Federal Fee For Recreational Saltwater Fishing Will Take Effect Jan. 1 With No Action
TRENTON – Legislation sponsored by Senator Jeff Van Drew to create a free state registry for saltwater recreational fishing and prevent residents from having to pay a $15 federal fishing fee poised to take effect on Jan. 1 cleared the Senate Environment and Energy Committee yesterday.
“We tax, and toll and charge for everything in New Jersey,” said Senator Van Drew, (D-Cape May/Atlantic/Cumberland). “At a time when residents are struggling to pay their property taxes and other escalating costs, it would be nice to be able to say that New Jersey is still a place where someone can go out on the ocean, and they can throw a line in the water for free.”
The legislation, A-823/S-1122, was crafted in response to a federal law – the Magnuson-Stevens Fishery Conservation and Management Act, reauthorized in 2007 – that directed the National Oceanic and Atmospheric Administration to establish a National Saltwater Angler Registry Program. The purpose of the new registry was to create a national database to identify saltwater anglers that could be surveyed by the NOAA for research purposes. Congress also authorized the NOAA to begin charging a fee – subsequently set at $15 – to cover administration costs associated with the registry beginning in January of 2011.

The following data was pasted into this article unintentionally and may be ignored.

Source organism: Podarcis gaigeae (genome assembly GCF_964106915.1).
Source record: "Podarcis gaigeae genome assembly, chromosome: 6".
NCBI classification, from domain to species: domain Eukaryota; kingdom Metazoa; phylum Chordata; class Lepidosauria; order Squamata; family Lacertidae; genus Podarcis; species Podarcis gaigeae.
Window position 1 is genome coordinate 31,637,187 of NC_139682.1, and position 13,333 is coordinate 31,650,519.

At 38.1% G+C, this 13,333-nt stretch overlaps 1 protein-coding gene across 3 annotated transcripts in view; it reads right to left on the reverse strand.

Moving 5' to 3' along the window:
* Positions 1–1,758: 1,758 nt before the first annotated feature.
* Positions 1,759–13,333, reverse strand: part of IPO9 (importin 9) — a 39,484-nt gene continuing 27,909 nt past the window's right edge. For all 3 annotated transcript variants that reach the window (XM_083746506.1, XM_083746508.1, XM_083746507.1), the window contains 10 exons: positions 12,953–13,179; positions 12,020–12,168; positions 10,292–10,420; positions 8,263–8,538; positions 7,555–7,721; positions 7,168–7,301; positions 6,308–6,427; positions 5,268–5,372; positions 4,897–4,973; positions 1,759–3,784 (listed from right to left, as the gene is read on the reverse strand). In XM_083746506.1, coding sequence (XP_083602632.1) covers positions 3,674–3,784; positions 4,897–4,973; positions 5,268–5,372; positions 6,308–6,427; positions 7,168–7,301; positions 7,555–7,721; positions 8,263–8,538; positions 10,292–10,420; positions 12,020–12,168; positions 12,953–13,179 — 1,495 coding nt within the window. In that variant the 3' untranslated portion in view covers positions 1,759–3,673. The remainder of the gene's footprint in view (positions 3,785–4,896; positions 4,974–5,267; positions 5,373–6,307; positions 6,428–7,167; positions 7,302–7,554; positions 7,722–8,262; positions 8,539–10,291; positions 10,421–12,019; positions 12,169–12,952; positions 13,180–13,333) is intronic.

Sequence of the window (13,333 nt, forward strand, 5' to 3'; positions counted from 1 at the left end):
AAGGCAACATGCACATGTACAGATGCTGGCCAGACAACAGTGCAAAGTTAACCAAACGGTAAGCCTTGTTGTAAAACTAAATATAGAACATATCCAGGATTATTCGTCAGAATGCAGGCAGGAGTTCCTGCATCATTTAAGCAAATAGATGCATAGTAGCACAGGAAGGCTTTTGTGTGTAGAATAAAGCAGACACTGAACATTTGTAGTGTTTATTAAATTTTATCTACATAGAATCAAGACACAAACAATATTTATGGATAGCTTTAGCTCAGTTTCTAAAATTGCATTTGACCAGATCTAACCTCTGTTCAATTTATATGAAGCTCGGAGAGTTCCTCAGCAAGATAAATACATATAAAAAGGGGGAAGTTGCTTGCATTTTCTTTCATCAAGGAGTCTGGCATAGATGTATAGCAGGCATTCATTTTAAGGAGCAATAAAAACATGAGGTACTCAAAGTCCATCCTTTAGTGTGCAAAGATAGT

New Jersey, however, has the ability to prevent the fee assessment by creating its own registry and applying for exemption from the federal program.
At yesterday’s committee hearing, officials from the state Department of Environmental Protection suggested creating a state registry and charging a $5 fee, but Senator Van Drew remained adamant that registration should be free. He has long believed the state could create an Internet registry for saltwater recreational anglers, which would require minimal cost and be hassle-free.
“The people of New Jersey have suffered enough,” said Van Drew. “For once, we have an opportunity to be innovative and to give our residents a break – and we should. It’s just the right thing to do.”
The Assembly version of the bill, A-823, sponsored by Assemblymen Nelson Albano and Matthew Milam, D-Cape May, Atlantic and Cumberland, cleared the lower house in March by a vote of 54-16-6. The Senate bill, S-1122, was approved by the Senate Environment and Energy Committee by a vote of 4-0-1.